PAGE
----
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In Focus: Noel Forgeard, CEO, Airbus


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Noel Forgeard
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Airbus is starting production of what will become the world's largest passenger jet. CNN's Jim Bittermann reports
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LONDON, England (CNN) -- When European plane makers Airbus unveiled plans to build a 555-seat superjumbo in 2000, there were doubts over the company's ability to pull off the $11 billion program.

But with 129 orders for the $275 million A380 -- which will be the world's largest airliner -- already signed, and with the plane due to fly early next year, Airbus CEO Noel Forgeard tells CNN's Becky Anderson about steering the project towards success.

CNN: Give us a sense of how important this A380 is to Airbus. Effectively you've bet the company's future on it, haven't you?

NF: No, I think that's an excessive way of putting it. At Airbus we used to have a product range from 100-seaters up to about 380-seaters. We have a four-to-six hundred and we had a hole in the area of very big planes. So with the 380 we fill this hole in order to have the full product range. But you see, I think your expression would be justified if we'd had to take on huge amounts of debts or things like that to finance the 380 and it's absolutely not the case. We have so far totally financed the 380 and we plan to continue to do so. The word "bet" is not appropriate.

CNN: Okay, but just give me a sense of how important the 380 is to Airbus.

NF: Well, the market of very big airplanes represents 10 percent of the number of airplanes in the global market, but it's closer to 25 percent in terms of revenue. So it's a significant portion of the market in terms of revenue, equivalent to the other big segments of the market. In that respect it means a changing of scale in Airbus revenues and profitability.

CNN: Why was the decision to make this plane the right decision? Give me a sense of what went into the thought process and the planning of the A380.

NF: During the 90s there was an increasing feeling among the airlines that something was wrong with the biggest airplane at the time, the Boeing 747, because it appeared that this airplane had operating cost per seat that were about the same as smaller airplanes of the time -- the triple seven and later on our A345 and 600. So the airlines said, "What the hell? Normally when an airplane is bigger you should have better costs. And couldn't you imagine, Airbus, an airplane that would have lower operating costs. In the ballpark of 15 to 20 percent lower operating costs per seat-mile? Couldn't you also, Airbus, introduce new cabin amenities in terms of space for passengers, have internet on board and so on? Couldn't you imagine an airplane that could be environmentally very friendly, very green in terms of noise emissions and so on?" And from 1996 Airbus started to have a customer focus group of about 20 airlines to imagine together what such an airplane could look like. And when we pressed the button at the end of 2000 it was on the basis of a program that had been jointly agreed between our customers and ourselves.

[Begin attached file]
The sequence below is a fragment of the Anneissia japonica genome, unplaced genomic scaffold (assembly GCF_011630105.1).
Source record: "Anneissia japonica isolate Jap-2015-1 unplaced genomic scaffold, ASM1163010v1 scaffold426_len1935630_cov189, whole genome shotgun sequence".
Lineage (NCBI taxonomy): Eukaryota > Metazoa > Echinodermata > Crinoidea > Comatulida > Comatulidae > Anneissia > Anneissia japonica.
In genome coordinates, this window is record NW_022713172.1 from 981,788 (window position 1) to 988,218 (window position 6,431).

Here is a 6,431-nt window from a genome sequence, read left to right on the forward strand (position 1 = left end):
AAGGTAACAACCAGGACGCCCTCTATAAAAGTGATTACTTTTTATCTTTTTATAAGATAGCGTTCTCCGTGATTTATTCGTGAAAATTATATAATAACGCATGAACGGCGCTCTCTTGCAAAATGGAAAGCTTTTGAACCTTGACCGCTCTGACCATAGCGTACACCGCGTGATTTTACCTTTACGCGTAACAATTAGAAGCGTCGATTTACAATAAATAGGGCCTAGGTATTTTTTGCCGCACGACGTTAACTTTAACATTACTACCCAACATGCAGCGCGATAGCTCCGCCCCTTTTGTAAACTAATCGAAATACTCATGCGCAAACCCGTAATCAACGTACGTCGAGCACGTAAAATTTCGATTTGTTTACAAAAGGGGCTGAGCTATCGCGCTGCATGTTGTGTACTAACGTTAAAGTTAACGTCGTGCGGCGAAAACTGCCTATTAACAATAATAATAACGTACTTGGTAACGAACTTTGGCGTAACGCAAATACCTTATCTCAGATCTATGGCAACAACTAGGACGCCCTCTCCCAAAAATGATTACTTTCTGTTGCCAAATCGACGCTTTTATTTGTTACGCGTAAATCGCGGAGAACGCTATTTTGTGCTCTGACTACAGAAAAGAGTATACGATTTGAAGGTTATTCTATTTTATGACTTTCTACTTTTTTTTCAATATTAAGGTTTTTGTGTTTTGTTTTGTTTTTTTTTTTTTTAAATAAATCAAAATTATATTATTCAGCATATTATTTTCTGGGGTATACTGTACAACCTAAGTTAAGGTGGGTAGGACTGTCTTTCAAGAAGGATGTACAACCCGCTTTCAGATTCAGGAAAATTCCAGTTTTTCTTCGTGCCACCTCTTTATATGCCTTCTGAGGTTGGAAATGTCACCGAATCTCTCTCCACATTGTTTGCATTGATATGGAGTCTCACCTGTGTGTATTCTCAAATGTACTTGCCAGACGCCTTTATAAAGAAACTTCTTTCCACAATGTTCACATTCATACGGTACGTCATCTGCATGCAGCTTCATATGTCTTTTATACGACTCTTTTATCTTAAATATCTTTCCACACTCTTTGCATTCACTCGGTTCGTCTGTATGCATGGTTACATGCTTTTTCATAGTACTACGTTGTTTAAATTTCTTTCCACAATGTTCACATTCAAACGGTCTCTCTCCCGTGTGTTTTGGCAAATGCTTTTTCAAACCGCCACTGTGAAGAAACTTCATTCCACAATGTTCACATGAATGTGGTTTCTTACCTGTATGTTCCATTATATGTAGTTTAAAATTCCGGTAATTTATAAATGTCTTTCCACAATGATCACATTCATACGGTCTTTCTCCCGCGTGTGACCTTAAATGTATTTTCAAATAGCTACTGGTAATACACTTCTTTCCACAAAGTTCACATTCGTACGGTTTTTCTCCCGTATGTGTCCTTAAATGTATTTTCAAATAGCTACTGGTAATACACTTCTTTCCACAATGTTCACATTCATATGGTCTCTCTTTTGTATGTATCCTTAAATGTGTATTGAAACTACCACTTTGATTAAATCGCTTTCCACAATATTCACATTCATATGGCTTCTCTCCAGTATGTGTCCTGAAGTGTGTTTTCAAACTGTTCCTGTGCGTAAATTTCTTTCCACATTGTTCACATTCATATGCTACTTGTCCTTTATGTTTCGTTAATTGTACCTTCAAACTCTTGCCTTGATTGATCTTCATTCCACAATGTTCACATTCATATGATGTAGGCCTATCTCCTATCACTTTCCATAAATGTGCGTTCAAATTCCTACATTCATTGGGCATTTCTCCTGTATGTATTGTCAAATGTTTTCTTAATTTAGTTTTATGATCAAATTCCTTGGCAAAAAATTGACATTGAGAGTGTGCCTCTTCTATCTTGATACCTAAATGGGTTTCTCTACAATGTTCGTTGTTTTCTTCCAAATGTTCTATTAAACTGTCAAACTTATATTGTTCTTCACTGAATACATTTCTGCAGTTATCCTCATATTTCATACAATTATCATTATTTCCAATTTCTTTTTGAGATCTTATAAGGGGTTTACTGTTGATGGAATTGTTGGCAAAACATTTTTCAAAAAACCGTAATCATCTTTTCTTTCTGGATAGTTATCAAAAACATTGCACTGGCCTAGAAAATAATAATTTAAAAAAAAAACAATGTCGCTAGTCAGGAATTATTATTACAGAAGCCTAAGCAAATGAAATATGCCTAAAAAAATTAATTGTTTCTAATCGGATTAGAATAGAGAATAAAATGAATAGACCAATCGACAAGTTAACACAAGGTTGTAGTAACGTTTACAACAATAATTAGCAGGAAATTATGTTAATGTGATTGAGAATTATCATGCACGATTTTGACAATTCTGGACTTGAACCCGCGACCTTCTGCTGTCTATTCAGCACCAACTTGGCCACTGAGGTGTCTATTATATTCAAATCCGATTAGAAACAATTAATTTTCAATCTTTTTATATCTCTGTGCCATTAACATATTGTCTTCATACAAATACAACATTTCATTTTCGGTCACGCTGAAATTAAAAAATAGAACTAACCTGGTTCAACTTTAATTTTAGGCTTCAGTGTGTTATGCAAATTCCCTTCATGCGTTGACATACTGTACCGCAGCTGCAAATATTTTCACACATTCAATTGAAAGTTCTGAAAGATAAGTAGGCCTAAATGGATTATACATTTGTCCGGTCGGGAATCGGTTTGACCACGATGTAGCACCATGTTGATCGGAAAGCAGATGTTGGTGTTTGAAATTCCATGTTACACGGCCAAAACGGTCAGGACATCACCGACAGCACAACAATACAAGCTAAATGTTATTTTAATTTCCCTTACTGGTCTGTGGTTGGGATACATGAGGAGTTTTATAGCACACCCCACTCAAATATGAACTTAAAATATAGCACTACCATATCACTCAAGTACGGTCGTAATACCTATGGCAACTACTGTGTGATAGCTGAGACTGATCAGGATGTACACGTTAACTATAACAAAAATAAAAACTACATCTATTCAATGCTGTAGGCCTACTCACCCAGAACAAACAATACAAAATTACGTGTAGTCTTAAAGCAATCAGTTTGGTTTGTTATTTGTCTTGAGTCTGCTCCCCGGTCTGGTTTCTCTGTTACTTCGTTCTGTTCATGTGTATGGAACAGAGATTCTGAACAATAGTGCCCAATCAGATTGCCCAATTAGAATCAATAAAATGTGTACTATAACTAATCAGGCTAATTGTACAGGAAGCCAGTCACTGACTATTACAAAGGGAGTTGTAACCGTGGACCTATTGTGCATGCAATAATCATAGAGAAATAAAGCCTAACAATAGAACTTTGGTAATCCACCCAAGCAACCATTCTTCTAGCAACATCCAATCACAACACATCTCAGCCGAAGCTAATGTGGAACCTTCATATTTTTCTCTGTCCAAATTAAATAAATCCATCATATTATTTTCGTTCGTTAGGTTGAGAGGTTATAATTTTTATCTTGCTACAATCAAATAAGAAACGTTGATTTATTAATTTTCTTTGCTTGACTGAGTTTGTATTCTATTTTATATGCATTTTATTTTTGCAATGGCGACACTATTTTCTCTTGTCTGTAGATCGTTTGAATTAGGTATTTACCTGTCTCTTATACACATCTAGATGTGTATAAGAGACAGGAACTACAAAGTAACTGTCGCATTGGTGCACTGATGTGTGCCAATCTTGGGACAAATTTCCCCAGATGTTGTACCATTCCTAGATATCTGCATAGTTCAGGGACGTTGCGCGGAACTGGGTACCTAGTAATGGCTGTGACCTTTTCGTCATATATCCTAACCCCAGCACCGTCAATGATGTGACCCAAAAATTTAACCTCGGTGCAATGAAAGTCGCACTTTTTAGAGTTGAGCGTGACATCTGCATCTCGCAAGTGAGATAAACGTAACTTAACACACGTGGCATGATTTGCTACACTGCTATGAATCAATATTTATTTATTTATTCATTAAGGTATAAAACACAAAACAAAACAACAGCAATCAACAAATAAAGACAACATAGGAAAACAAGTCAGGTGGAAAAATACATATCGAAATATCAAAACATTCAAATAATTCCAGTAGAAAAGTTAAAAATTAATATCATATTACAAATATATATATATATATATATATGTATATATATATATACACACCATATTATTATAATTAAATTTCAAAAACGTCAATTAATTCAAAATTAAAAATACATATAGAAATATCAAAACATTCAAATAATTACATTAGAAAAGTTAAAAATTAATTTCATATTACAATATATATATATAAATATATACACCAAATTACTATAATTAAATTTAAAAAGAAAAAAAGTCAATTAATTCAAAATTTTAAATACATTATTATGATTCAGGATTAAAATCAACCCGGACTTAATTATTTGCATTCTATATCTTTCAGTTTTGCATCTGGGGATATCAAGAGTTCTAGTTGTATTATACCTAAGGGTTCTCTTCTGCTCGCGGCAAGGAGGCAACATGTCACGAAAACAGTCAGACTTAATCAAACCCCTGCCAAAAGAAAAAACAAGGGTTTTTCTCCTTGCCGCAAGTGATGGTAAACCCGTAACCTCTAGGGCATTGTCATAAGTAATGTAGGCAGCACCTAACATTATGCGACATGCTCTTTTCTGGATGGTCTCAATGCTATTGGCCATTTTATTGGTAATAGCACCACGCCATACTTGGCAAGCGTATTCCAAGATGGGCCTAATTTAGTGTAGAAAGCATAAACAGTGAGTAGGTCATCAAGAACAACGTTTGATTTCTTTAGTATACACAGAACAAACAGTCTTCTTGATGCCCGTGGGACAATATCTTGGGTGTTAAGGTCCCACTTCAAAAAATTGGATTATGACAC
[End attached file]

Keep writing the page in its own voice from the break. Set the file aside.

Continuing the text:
CNN: How important was that transportation crisis and what roles did the airlines play in providing the sort of analysis you needed in order to put this together?

NF: Well, not an important role, not an essential role, but the role. The fundamental role. They designed with us everything. So in terms of the weight the airplane should have, the range it should have, the specifications of the major systems, we designed these things with them in all respects.

CNN: Aside the airlines we have regulators, airports, who else was involved?

NF: Well, at that stage, not so much the regulators of the airports because we quickly came to the conclusion that if an airport had to make major investments to receive the A380 it would not work. So we have designed the A380 to be basically compatible with all airports operating 747s. And so it's the case we have no measure of difficulties with airports any longer. It's only Los Angeles, which has an interim solution to service the A380 so definitive investments will come a little later. But as soon as it puts the interim into service, it will be able to receive the A380 as well.

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The A380 will be the world's largest passenger plane.

CNN: Let me just talk about the ruling in Hamburg against the runway extension there. How are you going to surmount a setback like that? Because it surely is a setback at this stage.

NF: Well, no. Frankly it's a minor event. You know that the first level of judgment is never definitive and we shall go to the court of appeal. And if very, very unfortunately the ruling is negative, we would have what it takes to have an alternative solution in Toulouse, so it does not threaten the program at all. But I would be very disappointed for our German colleagues because we have built this program with a certain kind of work share that I would really like to keep.

CNN: OK, Let's go back to the consultation process. Who, ultimately, made the decision to go ahead with the A380?